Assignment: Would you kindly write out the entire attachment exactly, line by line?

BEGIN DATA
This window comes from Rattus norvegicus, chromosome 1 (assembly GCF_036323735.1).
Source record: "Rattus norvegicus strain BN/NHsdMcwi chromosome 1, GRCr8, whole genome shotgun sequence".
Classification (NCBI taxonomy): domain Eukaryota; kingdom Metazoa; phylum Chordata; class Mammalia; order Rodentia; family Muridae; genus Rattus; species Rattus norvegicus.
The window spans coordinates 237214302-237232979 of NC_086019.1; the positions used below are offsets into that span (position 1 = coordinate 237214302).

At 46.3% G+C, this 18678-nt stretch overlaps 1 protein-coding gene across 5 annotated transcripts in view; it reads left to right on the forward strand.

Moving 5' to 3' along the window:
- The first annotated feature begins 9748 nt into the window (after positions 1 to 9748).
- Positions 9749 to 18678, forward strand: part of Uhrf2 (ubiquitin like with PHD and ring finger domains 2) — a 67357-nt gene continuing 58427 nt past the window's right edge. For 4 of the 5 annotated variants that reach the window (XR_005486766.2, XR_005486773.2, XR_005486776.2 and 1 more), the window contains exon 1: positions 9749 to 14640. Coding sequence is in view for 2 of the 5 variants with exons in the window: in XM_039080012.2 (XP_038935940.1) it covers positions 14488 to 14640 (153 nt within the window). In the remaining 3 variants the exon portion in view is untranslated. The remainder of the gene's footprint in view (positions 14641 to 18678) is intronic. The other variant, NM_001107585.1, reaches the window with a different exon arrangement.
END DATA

This window comes from Rattus norvegicus, chromosome 1 (assembly GCF_036323735.1).
Source record: "Rattus norvegicus strain BN/NHsdMcwi chromosome 1, GRCr8, whole genome shotgun sequence".
Classification (NCBI taxonomy): domain Eukaryota; kingdom Metazoa; phylum Chordata; class Mammalia; order Rodentia; family Muridae; genus Rattus; species Rattus norvegicus.
The window spans coordinates 237214302-237232979 of NC_086019.1; the positions used below are offsets into that span (position 1 = coordinate 237214302).

At 46.3% G+C, this 18678-nt stretch overlaps 1 protein-coding gene across 5 annotated transcripts in view; it reads left to right on the forward strand.

Moving 5' to 3' along the window:
- The first annotated feature begins 9748 nt into the window (after positions 1 to 9748).
- Positions 9749 to 18678, forward strand: part of Uhrf2 (ubiquitin like with PHD and ring finger domains 2) — a 67357-nt gene continuing 58427 nt past the window's right edge. For 4 of the 5 annotated variants that reach the window (XR_005486766.2, XR_005486773.2, XR_005486776.2 and 1 more), the window contains exon 1: positions 9749 to 14640. Coding sequence is in view for 2 of the 5 variants with exons in the window: in XM_039080012.2 (XP_038935940.1) it covers positions 14488 to 14640 (153 nt within the window). In the remaining 3 variants the exon portion in view is untranslated. The remainder of the gene's footprint in view (positions 14641 to 18678) is intronic. The other variant, NM_001107585.1, reaches the window with a different exon arrangement.